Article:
The approach to treatment was similar in HPV-negative HNSCC patients in the NCT03635164 trial, with the difference that anti-PD-L1 agent durvalumab was used instead of nivolumab.91 The third ongoing trial (NCT03618134) with a similar approach is testing whether the addition of tremelimumab, an anti-cytotoxic T-lymphocyte-associated protein 4 (anti-CTLA-4), to durvalumab can improve the outcome in HPV-positive HNSCC patients.92 These two ICIs provide complementary effects, albeit at the expense of increased toxicity.93,94

Definitive immunoradiotherapy

Considering only non-cancer/TME-related factors, synergism between anti-PD-1 and RT is probably most pronounced when these two treatment modalities are delivered concurrently in previously untreated patients with intact draining lymph nodes and no lymphopenia.85,86,87,95,96,97,98 Definitive immunoradiotherapy as a sole treatment fulfils these criteria, except for nodal irradiation. If, in a neo-adjuvant setting, elective nodal irradiation is not mandatory, its omission would be ill-advised in a definitive (chemo)radiotherapy setting based on our current knowledge.81 However, advancement in diagnostic imaging and treatment (e.g. sentinel lymph node biopsy) provides the basis for ongoing trials testing reduced dose and/or volume of elective nodal irradiation which would be welcomed in immunoradiotherapy as well.99

Preclinical studies also provide rather strong support for greater efficacy of hypofractionated RT compared to conventionally fractionated RT. 56,100,101 In contrast to all the above-listed trials with immunotherapy in the neoadjuvant setting, however, the definitive setting immunoradiotherapy trials mostly utilise conventionally fractionated RT courses as compared to hypofractionated SBRT. This could be an important outcome-defining factor.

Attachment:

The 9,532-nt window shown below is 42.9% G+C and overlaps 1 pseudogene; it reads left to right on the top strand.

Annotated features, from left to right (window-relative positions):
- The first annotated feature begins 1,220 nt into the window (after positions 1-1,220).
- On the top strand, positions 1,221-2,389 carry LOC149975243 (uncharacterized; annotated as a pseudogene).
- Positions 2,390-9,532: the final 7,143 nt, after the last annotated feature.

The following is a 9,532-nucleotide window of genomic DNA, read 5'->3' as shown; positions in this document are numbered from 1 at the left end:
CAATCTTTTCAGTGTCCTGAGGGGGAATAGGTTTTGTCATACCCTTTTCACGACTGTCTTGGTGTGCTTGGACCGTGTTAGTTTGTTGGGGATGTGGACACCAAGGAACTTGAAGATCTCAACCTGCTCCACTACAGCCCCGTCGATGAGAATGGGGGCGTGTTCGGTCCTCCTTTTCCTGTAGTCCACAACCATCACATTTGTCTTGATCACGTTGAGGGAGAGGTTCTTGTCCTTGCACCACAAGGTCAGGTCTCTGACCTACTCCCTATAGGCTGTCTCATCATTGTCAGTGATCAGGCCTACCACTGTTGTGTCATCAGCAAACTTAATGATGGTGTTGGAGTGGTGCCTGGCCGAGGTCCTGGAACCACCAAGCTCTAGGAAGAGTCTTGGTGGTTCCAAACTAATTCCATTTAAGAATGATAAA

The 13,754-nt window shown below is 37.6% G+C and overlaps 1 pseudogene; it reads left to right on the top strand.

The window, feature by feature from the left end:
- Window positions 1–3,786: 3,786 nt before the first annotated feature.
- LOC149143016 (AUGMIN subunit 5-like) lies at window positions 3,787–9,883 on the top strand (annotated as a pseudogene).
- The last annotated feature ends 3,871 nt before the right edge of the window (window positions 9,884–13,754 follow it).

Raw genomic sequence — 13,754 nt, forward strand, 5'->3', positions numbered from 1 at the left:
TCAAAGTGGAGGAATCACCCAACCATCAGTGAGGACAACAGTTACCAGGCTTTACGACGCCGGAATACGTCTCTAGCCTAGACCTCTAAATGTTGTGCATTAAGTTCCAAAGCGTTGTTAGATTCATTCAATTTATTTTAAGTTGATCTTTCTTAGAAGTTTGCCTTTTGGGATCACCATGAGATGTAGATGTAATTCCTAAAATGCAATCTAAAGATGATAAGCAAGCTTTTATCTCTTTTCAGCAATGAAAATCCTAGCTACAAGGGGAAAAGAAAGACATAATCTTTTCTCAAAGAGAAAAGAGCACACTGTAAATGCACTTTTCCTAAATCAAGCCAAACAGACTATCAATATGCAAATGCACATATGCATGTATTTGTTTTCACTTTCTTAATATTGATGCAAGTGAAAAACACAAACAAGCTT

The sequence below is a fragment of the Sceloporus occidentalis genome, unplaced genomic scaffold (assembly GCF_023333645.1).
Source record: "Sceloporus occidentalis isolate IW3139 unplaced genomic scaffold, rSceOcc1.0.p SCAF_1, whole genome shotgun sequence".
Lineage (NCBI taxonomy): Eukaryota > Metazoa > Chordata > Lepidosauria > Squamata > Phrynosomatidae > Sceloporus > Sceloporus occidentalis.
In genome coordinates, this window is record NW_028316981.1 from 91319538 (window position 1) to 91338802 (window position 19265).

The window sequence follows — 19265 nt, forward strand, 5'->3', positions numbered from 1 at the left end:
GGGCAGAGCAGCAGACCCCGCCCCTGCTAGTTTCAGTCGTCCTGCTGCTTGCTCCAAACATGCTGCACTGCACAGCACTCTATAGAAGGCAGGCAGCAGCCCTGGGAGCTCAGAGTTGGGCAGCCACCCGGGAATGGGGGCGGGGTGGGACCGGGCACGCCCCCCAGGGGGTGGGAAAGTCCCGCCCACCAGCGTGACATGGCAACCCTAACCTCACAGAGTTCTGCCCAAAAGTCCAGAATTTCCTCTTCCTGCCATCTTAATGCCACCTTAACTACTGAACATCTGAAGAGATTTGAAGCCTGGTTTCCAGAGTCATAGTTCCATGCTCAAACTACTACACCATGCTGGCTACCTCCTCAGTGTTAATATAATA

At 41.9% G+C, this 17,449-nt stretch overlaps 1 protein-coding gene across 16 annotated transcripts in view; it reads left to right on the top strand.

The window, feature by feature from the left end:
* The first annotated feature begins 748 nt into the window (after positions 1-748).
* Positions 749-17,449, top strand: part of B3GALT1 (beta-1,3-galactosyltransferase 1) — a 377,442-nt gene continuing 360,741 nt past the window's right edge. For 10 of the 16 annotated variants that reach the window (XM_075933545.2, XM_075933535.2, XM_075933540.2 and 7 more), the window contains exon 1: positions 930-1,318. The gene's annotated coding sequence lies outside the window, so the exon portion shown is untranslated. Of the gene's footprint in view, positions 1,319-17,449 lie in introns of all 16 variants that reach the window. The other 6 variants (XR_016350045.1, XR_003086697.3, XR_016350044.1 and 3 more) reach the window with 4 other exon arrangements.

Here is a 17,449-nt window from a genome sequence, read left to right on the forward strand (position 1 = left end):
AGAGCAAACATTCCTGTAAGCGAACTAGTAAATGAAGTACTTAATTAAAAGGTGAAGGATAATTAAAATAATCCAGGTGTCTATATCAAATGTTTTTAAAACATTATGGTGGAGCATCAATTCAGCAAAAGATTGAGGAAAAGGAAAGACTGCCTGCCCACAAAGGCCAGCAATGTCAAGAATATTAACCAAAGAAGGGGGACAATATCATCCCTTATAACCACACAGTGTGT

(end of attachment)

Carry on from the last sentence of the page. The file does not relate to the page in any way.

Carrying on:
Concurrent chemoradiotherapy with cisplatin causes severe radiomucositis (grade 3–4) in around 40% of HNSCC patients.102,103 Even though anti-PD-1/L1 induced oral mucositis or stomatitis occurs in less than 3% of patients and is usually mild, it can nevertheless occasionally be severe.104 Special attention should be paid to this when using an approach with combined CRT and anti-PD-1/L1, despite the fact that pertinent trials have so far not reported exacerbated toxicity in oral mucosa (see below). Another important aspect of concurrent CRT and immunotherapy is the effect of chemotherapy on immunotherapy’s efficacy which seems to be beneficial in low doses, whereas high-dose chemotherapy is known to cause myelosuppression and could be detrimental to the efficacy of immunotherapy.63,64 Several trials use ICI combined with cetuximab, an anti- EGFR agent. Cetuximab is a mouse/human chimeric monoclonal IgG1 antibody.105 Besides acting through targeting EGFR and dysregulating its signaling pathway, it also stimulates NK cells anti-tumour activity, activates DCs, and recruits cytotoxic CD8+ T cells.105 Cetuximab’s ability to prime adaptive and innate immunity is met with regulatory immunosuppressive mechanisms. Targeting these immunosuppressive mechanisms (induction of Tregs, MDSC, PD-1, PD-L1, CTLA-4) by immunotherapy such as ICI has great potential and is still being tested in several trials.106 A prospective trial using anti-PD-1 combined with cetuximab in 33 patients with platinum-refractory/ineligible R/M HNSCC showed a 41% response rate. About a third of patients experienced treatment-related grade 3 toxicity.107 Furthermore, retrospectively gathered data on a triple combination of cetuximab, chemotherapy and anti-PD-1 used in 15 patients with R/M HNSCC was presented in 2018 by Lin et al.108 The combination seemed effective with 58% partial responses and acceptable toxicity.